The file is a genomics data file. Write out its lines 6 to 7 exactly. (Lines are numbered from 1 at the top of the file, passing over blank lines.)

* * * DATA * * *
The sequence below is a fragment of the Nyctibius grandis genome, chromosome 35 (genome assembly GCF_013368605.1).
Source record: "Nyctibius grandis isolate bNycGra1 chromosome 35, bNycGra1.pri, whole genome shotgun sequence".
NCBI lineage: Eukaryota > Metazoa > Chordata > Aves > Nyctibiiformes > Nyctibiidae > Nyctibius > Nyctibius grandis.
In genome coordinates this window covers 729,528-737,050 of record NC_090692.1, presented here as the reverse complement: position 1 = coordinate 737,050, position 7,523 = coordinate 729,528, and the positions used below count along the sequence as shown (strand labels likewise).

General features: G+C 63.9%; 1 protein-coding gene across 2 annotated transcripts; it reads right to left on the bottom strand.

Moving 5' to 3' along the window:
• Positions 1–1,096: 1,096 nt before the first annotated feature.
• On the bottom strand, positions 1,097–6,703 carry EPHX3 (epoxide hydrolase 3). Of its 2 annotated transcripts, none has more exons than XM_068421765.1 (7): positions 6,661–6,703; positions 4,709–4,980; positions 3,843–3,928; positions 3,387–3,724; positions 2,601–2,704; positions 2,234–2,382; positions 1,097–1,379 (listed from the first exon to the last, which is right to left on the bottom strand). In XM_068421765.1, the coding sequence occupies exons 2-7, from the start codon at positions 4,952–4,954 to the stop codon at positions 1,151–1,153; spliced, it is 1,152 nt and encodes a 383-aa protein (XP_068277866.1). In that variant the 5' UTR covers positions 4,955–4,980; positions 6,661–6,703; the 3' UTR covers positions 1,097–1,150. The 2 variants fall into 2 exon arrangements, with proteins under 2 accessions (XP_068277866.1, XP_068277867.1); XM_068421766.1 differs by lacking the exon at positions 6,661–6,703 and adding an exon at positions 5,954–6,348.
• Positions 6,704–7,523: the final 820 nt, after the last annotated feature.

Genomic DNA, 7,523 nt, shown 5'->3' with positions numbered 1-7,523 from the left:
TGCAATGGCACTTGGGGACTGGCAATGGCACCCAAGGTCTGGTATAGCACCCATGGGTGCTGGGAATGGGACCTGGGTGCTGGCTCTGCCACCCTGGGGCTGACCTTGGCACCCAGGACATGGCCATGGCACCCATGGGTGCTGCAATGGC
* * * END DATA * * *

Moving 5' to 3' along the window:
• Positions 1–1,096: 1,096 nt before the first annotated feature.